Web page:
A majority of Americans said they believe the U.S. is headed for another Great Depression, according to the latest Rasmussen survey.
A total of 55% of respondents said another 1930s-like depression was likely over the next few years — the highest finding since 2009, Rasmussen Reports said.
Of that total, 25% said they thought another depression was very likely.
The Rasmussen survey found that 34% don't think another depression was likely, and 11% were not sure.
The survey of 1,000 adults was conducted May 11-12.
Transportation Secretary Pete Buttigieg on Sunday said the U.S. faced the "very real risk of recession if not depression" in the first year of President Joe Biden's term.
"There was a very real risk of recession if not depression, and an American rescue plan has made enormous differences in communities across the country," Buttigieg told ABC News.
Based on the Rasmussen survey, not everyone agreed with Buttigieg.
Only 28% of respondents said they think the stock market will be higher a year from now — 33% said it will be lower. Another 20% said they expected the stock market to be about the same, while another 19% were not sure.
Republicans (48%) more than Democrats (24%) or unaffiliated Americans (30%) said they believed the stock market will be lower a year from now.
Republicans (71%) also were more likely to think another Great Depression was likely in the next few years. Only 42% of Democrats and 54% of the unaffiliated agreed.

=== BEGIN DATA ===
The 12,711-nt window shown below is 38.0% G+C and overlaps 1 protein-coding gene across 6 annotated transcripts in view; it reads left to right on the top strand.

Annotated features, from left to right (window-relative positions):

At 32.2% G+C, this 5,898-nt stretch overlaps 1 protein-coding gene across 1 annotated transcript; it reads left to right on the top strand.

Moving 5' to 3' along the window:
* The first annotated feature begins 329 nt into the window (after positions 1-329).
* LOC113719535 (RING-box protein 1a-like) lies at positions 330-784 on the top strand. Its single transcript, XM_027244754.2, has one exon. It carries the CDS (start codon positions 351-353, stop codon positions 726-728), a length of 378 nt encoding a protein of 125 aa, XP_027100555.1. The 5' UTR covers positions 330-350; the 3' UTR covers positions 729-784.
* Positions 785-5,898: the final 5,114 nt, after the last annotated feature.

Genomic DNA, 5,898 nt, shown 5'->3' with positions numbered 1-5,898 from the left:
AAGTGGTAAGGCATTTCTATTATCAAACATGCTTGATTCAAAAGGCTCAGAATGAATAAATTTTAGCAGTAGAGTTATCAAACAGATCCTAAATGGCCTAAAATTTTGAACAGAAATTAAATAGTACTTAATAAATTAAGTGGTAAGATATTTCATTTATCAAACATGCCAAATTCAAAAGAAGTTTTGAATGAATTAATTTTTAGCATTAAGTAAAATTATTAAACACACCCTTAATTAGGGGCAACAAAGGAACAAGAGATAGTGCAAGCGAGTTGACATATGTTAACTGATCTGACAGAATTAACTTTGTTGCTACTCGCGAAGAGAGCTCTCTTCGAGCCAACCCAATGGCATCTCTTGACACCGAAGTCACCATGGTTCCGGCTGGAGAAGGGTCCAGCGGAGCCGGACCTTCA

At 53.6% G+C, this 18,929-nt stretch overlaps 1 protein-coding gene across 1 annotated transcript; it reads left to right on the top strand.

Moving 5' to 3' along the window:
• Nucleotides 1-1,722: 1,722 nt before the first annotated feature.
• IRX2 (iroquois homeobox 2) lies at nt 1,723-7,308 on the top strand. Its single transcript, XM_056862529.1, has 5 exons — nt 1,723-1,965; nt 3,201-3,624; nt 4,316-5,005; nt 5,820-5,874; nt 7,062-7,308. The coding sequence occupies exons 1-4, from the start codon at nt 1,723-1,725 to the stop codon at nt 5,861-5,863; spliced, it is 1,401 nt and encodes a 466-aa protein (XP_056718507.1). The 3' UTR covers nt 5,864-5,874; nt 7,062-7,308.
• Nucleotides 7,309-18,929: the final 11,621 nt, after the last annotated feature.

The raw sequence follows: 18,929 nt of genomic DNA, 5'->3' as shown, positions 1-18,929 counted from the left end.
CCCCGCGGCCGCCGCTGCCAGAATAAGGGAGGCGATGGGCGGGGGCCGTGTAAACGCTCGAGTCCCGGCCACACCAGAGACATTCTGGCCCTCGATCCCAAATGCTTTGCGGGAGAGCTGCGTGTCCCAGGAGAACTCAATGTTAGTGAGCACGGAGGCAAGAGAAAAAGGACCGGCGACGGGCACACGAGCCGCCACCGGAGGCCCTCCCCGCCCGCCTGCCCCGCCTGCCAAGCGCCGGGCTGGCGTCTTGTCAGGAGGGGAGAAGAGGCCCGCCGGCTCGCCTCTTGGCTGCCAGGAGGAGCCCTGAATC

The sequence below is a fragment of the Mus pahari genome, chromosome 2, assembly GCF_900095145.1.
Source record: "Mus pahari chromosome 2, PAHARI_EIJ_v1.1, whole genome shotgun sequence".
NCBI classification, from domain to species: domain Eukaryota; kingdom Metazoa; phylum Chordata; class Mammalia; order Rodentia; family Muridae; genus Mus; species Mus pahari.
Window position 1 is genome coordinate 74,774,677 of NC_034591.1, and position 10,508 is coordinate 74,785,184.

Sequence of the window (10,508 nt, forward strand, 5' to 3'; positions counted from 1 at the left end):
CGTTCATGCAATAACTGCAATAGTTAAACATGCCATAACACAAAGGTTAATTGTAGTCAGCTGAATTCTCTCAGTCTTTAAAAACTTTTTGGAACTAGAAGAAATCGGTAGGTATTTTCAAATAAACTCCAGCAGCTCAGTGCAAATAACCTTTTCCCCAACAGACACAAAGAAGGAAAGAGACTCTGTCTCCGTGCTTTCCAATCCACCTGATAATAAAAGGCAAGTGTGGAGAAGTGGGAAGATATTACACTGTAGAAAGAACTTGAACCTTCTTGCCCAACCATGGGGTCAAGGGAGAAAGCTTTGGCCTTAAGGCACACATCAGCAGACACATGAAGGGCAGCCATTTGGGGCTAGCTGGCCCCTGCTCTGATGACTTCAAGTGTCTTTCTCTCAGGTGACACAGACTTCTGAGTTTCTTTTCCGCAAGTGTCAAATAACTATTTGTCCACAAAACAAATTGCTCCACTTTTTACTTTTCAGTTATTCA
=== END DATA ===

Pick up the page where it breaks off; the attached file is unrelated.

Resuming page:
Asked whether today's children will be better off than their parents, only 20% said they will be — a decline from 28% in 2018.
A total of 56% said they believe today's children will be worse off than their parents.
Blacks (25%) were more likely than whites (18%) or other minorities (20%) to say today's children will be better off than their parents.
More men (32%) than women (23%) said the stock market will be higher a year from now, and women (17%) also were less likely than men (22%) to say today's children will be better off than their parents.
Women (58%) also more likely than men (53%) to think it is at least somewhat likely a depression will occur over the next few years.
Jamie Dimon, chairman and chief executive officer of JPMorgan Chase & Co., last week described the challenges facing the U.S. economy akin to a "hurricane" down the road and urged the Federal Reserve to take forceful measures to avoid tipping the world's biggest economy into a recession.
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